California advocates garner support for stronger data collection in Latinx and Indigenous communities


Hannah Saunders


The Latino Coalition for a Healthy California (LCHC), a statewide policy advocacy organization, recently held a webinar about data equity for Latinx and Indigenous communities in the state, known as “We Count!” Panelists highlighted the importance of disaggregated data collection when it comes to addressing disparities, and spoke to the importance of Senate Bill 435, which is making its way through the legislature

SB 435 would require the California Department of Public Health (CDPH) and the Department of Social Services (DSS) to collect and release disaggregated data for Indigenous and Latinx nations. This includes the Latinx subgroups Mexican, Guatemalan, Honduran, Salvadoran, Nicaraguan, Costa Rican, Panamanian, Puerto Rican, and Cuban. 


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Bill sponsor Sen. Lena Gonzalez (D – Los Angeles), has a family that is both Mexican and Salvadorian, and she said that the communities she represents are diverse and needs to ensure that the state has the correct data. She said it’s crucial to lift this bill up in the Latino Caucus, which has about 35 members and a large presence in the state legislature. 

“This bill is a priority of ours to make sure that, again, Latinos are not just being looked at with one lens—that we’re looked at in a variety of different lenses so we also get the best outcomes for our health with this data.”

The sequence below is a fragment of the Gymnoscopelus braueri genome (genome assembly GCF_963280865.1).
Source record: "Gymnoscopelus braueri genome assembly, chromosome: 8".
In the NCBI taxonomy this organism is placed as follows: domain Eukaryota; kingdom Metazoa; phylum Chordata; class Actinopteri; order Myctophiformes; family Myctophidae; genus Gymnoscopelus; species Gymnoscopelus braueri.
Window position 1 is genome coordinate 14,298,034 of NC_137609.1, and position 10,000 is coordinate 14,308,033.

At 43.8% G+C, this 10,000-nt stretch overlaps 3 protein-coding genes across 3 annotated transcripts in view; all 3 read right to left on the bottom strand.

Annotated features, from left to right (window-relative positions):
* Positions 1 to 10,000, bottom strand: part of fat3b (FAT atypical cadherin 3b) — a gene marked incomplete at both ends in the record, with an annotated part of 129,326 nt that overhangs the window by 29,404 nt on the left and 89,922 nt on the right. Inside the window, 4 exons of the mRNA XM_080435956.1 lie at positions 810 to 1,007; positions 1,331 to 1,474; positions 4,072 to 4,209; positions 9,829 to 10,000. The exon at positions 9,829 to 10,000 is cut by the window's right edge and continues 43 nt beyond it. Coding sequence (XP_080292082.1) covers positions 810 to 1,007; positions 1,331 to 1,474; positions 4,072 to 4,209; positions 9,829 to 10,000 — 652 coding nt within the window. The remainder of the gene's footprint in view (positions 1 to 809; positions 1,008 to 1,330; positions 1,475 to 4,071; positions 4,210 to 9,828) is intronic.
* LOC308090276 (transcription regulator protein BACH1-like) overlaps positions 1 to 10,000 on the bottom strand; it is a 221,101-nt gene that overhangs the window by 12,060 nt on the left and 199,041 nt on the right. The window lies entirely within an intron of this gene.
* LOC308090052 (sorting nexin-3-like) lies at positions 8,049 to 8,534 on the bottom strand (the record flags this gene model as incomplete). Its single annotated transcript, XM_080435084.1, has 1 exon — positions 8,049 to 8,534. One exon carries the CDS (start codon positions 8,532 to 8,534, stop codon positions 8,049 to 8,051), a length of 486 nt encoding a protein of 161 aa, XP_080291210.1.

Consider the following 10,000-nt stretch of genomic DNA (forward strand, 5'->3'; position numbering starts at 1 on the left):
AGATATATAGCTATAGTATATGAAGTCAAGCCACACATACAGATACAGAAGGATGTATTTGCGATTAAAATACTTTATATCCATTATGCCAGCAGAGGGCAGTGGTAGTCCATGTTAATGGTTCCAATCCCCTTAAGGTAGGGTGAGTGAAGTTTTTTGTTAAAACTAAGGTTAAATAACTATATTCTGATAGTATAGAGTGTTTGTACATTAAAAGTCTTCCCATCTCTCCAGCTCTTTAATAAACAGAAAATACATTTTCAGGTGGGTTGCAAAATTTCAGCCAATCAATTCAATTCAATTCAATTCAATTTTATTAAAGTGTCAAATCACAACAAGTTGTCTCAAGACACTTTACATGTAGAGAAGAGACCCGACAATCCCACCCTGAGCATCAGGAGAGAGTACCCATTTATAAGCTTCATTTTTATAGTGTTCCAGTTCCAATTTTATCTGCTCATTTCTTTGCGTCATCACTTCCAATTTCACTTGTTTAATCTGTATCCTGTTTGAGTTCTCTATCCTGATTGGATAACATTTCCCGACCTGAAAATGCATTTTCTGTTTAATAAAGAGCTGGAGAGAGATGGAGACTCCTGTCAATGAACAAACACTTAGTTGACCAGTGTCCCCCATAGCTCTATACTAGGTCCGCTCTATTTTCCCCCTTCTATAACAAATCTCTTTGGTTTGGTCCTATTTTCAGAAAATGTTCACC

— Sen. Lena Gonzalez

Latinxs make up about 40 percent of California’s population, and are the largest ethnic and racial group in the state. If disaggregated data is lacking, researchers and policy makers have to depend on vaguer data released by state agencies, which may be collected differently throughout jurisdictions.

It would also extract data for each major Mesoamerican Indigenous nation, including Mixteco, Zapoteco, Triqui, Mayan, and Aztec. Mesoamerican Indigenous languages, including Zapoteco, Chinanteco, Quiche, Nahuatl, Tzotsil, Amuzgo, Chatino,and Popti would also be collected. CDPH would be required to publish an annual report on trend analysis for acute and chronic diseases, as well as utilization of and access to services.

Groundbreaking legislation regarding data collection for the Asian American Pacific Islander (AAPI) community, Assembly Bill 1726, was signed into law in 2016 and requires CDPH to collect and disaggregate data. Andrew Lee, California policy manager for the Southeast Asia Resource Action Center provided insight on data collection for the AAPI community. 

“We know that in order to make progress and informed decisions … we need data equity. We need the data. Every community deserves data that they need in order to make informed decisions to advocate for their community’s unique needs,” Lee said. “For us, in a multiracial democracy, we really see data segregated by detailed race and ethnic groups as one of the most important civil rights issues for South East Asians.”